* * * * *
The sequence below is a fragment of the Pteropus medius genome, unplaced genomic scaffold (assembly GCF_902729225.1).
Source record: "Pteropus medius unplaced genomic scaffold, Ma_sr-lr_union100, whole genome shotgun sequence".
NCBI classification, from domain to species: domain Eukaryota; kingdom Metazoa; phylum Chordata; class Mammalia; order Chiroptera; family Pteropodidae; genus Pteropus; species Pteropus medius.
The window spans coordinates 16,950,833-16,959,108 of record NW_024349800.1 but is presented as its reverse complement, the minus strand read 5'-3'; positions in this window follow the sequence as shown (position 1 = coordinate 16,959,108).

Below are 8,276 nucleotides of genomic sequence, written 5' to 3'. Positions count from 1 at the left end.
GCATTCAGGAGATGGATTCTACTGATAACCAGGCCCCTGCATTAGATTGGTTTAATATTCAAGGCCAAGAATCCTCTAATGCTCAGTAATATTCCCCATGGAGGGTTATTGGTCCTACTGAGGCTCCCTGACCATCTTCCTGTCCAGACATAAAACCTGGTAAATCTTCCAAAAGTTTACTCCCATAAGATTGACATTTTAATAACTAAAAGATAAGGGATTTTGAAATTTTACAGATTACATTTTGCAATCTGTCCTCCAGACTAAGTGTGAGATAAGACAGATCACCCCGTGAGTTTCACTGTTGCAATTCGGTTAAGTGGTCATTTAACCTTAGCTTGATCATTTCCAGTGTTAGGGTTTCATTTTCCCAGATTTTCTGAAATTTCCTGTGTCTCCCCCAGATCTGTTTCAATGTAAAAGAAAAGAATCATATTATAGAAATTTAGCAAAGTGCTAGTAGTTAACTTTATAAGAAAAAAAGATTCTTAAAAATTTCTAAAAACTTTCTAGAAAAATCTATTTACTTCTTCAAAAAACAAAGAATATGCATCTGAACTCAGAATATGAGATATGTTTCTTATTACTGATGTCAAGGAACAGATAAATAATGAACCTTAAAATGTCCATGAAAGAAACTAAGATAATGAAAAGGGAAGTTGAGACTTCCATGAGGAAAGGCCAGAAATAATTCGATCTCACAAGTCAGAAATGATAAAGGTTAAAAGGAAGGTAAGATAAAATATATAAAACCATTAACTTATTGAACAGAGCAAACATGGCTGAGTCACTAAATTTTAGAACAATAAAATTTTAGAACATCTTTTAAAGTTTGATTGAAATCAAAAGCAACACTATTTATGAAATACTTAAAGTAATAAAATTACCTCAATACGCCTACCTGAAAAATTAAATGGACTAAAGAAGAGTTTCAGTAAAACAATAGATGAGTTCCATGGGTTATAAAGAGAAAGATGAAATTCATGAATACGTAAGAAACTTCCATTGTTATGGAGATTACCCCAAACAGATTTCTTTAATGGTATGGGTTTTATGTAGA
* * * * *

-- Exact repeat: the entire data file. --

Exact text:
The sequence below is a fragment of the Pteropus medius genome, unplaced genomic scaffold (assembly GCF_902729225.1).
Source record: "Pteropus medius unplaced genomic scaffold, Ma_sr-lr_union100, whole genome shotgun sequence".
NCBI classification, from domain to species: domain Eukaryota; kingdom Metazoa; phylum Chordata; class Mammalia; order Chiroptera; family Pteropodidae; genus Pteropus; species Pteropus medius.
The window spans coordinates 16,950,833-16,959,108 of record NW_024349800.1 but is presented as its reverse complement, the minus strand read 5'-3'; positions in this window follow the sequence as shown (position 1 = coordinate 16,959,108).

Below are 8,276 nucleotides of genomic sequence, written 5' to 3'. Positions count from 1 at the left end.
GCATTCAGGAGATGGATTCTACTGATAACCAGGCCCCTGCATTAGATTGGTTTAATATTCAAGGCCAAGAATCCTCTAATGCTCAGTAATATTCCCCATGGAGGGTTATTGGTCCTACTGAGGCTCCCTGACCATCTTCCTGTCCAGACATAAAACCTGGTAAATCTTCCAAAAGTTTACTCCCATAAGATTGACATTTTAATAACTAAAAGATAAGGGATTTTGAAATTTTACAGATTACATTTTGCAATCTGTCCTCCAGACTAAGTGTGAGATAAGACAGATCACCCCGTGAGTTTCACTGTTGCAATTCGGTTAAGTGGTCATTTAACCTTAGCTTGATCATTTCCAGTGTTAGGGTTTCATTTTCCCAGATTTTCTGAAATTTCCTGTGTCTCCCCCAGATCTGTTTCAATGTAAAAGAAAAGAATCATATTATAGAAATTTAGCAAAGTGCTAGTAGTTAACTTTATAAGAAAAAAAGATTCTTAAAAATTTCTAAAAACTTTCTAGAAAAATCTATTTACTTCTTCAAAAAACAAAGAATATGCATCTGAACTCAGAATATGAGATATGTTTCTTATTACTGATGTCAAGGAACAGATAAATAATGAACCTTAAAATGTCCATGAAAGAAACTAAGATAATGAAAAGGGAAGTTGAGACTTCCATGAGGAAAGGCCAGAAATAATTCGATCTCACAAGTCAGAAATGATAAAGGTTAAAAGGAAGGTAAGATAAAATATATAAAACCATTAACTTATTGAACAGAGCAAACATGGCTGAGTCACTAAATTTTAGAACAATAAAATTTTAGAACATCTTTTAAAGTTTGATTGAAATCAAAAGCAACACTATTTATGAAATACTTAAAGTAATAAAATTACCTCAATACGCCTACCTGAAAAATTAAATGGACTAAAGAAGAGTTTCAGTAAAACAATAGATGAGTTCCATGGGTTATAAAGAGAAAGATGAAATTCATGAATACGTAAGAAACTTCCATTGTTATGGAGATTACCCCAAACAGATTTCTTTAATGGTATGGGTTTTATGTAGA